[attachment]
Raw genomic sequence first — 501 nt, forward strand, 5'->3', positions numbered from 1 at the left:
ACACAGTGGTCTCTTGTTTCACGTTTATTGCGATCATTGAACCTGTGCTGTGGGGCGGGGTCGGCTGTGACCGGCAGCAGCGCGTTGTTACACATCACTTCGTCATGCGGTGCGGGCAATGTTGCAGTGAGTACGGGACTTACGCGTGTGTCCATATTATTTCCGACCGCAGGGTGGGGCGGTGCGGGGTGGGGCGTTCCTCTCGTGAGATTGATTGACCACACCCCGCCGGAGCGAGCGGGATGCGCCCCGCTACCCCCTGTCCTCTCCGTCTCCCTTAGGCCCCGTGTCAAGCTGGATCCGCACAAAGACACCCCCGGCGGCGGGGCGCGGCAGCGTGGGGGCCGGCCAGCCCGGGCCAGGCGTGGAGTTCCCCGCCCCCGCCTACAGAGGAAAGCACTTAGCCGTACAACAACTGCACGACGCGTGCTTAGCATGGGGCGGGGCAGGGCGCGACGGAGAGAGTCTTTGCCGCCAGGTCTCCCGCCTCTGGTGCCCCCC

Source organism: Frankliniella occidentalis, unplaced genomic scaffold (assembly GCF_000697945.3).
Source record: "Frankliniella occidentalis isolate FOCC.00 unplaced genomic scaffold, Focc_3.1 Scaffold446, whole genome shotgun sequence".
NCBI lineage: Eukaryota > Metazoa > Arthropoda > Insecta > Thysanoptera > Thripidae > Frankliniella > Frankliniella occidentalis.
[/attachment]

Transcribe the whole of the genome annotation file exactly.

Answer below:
Raw genomic sequence first — 501 nt, forward strand, 5'->3', positions numbered from 1 at the left:
ACACAGTGGTCTCTTGTTTCACGTTTATTGCGATCATTGAACCTGTGCTGTGGGGCGGGGTCGGCTGTGACCGGCAGCAGCGCGTTGTTACACATCACTTCGTCATGCGGTGCGGGCAATGTTGCAGTGAGTACGGGACTTACGCGTGTGTCCATATTATTTCCGACCGCAGGGTGGGGCGGTGCGGGGTGGGGCGTTCCTCTCGTGAGATTGATTGACCACACCCCGCCGGAGCGAGCGGGATGCGCCCCGCTACCCCCTGTCCTCTCCGTCTCCCTTAGGCCCCGTGTCAAGCTGGATCCGCACAAAGACACCCCCGGCGGCGGGGCGCGGCAGCGTGGGGGCCGGCCAGCCCGGGCCAGGCGTGGAGTTCCCCGCCCCCGCCTACAGAGGAAAGCACTTAGCCGTACAACAACTGCACGACGCGTGCTTAGCATGGGGCGGGGCAGGGCGCGACGGAGAGAGTCTTTGCCGCCAGGTCTCCCGCCTCTGGTGCCCCCC

Source organism: Frankliniella occidentalis, unplaced genomic scaffold (assembly GCF_000697945.3).
Source record: "Frankliniella occidentalis isolate FOCC.00 unplaced genomic scaffold, Focc_3.1 Scaffold446, whole genome shotgun sequence".
NCBI lineage: Eukaryota > Metazoa > Arthropoda > Insecta > Thysanoptera > Thripidae > Frankliniella > Frankliniella occidentalis.